I don't really know much about children's clothes today as my youngest is 14 but I do know there are lots of small businesses making clothes for children and doing every well, mostly just 1 or 2 people in the business rather like my dollmaking. So if you can't make things yourself there are choices, they aren't cheap but I guess then you just have fewer clothes

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  6. Growing up in the 50s we wore dresses or jumpers with blouses. The only time we wore slacks to school was half day on gym day. During grade school we walked home for lunch each day so we changed back into dresses that day at lunch. We did have leg gins in the winter made out of the same wool material as our coats and as thick to wear when we were out in the snow. Like others said we had a good pair of shoes and then they were passed down to be our school shoes then play as they got older. One new pair a year usually. When you got them they were fitted with room to gown into. I am sure some years we did have to get new ones in between though as our feet got too cramped in the first pair. We usually got a new dress for Easter and that was our church dress for the rest of the spring and summer and into the coldest part of the year when we might get something around Christmas. Or we would have a hand me down dress to use at that time. Every year in late July or August when it was the hottest and most humid Mother would get the bags down from the attic full of all the hand me down clothes and we would have to try them on to see what we could use for school the next year. So we fidgeted and squirmed was Mother would check each garnet to see if it fit and if it needed hemmed or altered. There was no way we were would have been allowed to go outside of the of the house in clothes that did not fit right or were not starched and ironed. :) Even play clothes if they got holes war mended. I think how you dress your children carries over to how they dress later. I agree that classic styles and such are the best. My children almost 100% were dressed in used clothing or clothes I sewed for them. They were passed down and still in good shape and after they were all done I sold them and the people that bought them would ask me if they were actually worn. !! The quality was very good and we took care of our clothing. I usually could get back all the money I spent on the clothing when I resold them. I bought them very cheaply and sold them cheaply but they were not made cheaply. Our motto is you may shop at the junk stores but you never buy junk. One thing about the children wearing the short short dresses in the 30s. I wonder if they did wear the shorts under them as a rule? I know I made them for my daughter for her dresses all the way through grade school. She would play on the monkey bars and such at school and so I thought them more appropriate. So many of the girls today are so used to wearing slacks. When they do wear skirts they have no idea they should watch how they sit and move in them. Mothers should teach their daughters to wear and move and sit in dresses and skirts with comfort and modesty. They do not have many examples as we did as we were surrounded with others wearing them. I knew of the styles children wore in the 30s but had not thought of the way they distorted those styles in the movies ..not showing how they actually dressed. Making them more modest. Seemed almost odd as you would think of times in the past being more modest in length then later.. when in reality in some instances that was not so. This again was a very interesting post. thanks for the time you can give to this blog. We appreciate it. Sarah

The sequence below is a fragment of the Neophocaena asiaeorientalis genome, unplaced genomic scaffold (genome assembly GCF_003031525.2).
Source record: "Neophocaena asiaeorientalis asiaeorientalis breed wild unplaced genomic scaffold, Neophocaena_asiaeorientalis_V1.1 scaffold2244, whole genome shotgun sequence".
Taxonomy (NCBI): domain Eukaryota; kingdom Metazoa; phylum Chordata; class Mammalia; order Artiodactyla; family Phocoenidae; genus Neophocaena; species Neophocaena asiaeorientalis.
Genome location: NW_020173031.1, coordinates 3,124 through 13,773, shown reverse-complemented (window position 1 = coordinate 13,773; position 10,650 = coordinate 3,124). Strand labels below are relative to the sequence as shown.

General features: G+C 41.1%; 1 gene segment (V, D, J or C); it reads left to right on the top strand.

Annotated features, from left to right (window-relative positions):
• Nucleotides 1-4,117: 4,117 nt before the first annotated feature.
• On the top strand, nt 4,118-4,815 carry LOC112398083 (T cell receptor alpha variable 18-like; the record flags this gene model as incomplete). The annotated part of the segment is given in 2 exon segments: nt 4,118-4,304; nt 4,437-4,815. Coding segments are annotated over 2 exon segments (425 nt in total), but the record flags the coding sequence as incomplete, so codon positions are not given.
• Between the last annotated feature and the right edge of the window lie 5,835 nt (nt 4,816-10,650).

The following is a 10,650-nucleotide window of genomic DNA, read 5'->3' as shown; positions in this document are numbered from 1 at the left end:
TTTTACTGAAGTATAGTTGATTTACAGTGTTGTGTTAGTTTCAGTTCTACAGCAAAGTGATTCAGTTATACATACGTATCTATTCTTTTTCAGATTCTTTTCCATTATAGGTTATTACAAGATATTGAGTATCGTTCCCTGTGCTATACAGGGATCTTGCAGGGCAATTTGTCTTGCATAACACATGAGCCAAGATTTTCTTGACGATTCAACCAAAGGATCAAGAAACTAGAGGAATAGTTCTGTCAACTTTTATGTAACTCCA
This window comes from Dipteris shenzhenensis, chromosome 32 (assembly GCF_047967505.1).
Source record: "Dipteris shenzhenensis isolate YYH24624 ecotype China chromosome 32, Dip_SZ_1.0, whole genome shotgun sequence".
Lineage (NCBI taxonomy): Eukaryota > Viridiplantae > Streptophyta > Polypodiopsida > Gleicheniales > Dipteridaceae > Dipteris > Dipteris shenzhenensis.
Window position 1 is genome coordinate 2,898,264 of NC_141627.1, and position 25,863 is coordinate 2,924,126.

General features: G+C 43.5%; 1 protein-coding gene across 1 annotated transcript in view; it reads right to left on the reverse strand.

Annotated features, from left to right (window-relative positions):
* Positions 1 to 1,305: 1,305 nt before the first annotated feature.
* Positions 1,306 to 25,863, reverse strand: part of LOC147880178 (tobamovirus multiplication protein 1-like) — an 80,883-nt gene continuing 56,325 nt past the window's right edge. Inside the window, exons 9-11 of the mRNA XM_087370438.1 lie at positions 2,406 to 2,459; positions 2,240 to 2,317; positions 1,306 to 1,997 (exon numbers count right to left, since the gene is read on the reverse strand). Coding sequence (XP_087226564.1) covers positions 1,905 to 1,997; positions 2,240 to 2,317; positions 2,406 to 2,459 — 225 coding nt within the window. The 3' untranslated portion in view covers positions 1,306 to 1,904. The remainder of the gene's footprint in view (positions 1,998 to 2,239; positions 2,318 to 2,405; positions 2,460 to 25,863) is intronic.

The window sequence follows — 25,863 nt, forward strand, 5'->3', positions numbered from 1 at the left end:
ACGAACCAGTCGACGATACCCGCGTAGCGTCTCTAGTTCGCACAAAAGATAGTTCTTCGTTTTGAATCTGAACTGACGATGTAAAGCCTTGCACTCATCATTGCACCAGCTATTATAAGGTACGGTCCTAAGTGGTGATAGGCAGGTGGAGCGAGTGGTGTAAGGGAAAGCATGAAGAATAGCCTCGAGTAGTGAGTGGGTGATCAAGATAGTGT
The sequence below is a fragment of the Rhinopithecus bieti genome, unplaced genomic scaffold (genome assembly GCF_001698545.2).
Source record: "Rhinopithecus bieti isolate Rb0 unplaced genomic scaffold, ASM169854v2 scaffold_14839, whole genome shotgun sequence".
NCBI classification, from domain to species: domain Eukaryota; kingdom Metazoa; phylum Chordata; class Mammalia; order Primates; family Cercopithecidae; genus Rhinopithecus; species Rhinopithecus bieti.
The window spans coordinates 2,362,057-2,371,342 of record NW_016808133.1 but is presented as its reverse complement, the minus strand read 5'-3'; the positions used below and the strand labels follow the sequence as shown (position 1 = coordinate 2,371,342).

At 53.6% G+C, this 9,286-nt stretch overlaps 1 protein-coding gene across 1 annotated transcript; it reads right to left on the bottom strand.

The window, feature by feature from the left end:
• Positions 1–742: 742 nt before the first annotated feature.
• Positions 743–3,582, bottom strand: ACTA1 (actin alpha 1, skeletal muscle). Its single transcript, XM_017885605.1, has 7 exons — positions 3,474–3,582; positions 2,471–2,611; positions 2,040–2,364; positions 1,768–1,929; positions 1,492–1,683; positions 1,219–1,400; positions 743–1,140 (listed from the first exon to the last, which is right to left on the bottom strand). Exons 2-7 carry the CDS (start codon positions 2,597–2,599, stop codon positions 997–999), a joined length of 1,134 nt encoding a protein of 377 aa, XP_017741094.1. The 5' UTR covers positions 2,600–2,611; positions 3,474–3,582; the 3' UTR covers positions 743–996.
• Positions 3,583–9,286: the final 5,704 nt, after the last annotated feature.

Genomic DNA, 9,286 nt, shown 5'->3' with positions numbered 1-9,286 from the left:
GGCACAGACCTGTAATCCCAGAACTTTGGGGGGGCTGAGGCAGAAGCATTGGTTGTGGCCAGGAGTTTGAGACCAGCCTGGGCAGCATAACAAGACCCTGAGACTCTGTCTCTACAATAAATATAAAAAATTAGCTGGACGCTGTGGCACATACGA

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  7. My own 3 girls and I wear dresses and skirts nearly exclusively. They wear slacks when riding horses or doing some extremely grubby work, like perhaps digging potatoes in the garden. They all *did* have to be *taught* how to sit and play, etc without exposing themselves. The younger ones, like under 12 or so do wear shorter dresses and wear shorts(the bike shorts, or bloomers made to match) underneath.

    My aunts inform me that they wore bloomers under their dresses as children of the 40s and 50s. :) The dresses were shorter, but the bloomers in the summer and thick tights in the winter were to keep them 'modest' :)

    Mrs P

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    1. We do this in our family, too. Bloomers and leggings are my girls' best friends! :-D

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  8. There's a store in town that sells little shorts called Monkey Bar Buddies for girls to wear under skirts and dresses. They came out after my girls wore dresses on a regular basis but I was glad to see them. Girls should be able to wear feminine clothes without having to sit on the sidelines. Here's a link:

    http://www.monkeybarbuddies.com/

    I'm so glad this company found their niche because there was a real need! I used to buy my girls boy-short styled underwear from Europe because I thought the regular panties sold here in the US were too skimpy under dresses and skirts. Both girls still prefer this style but unfortunately the company that makes it stopped distributing to the US.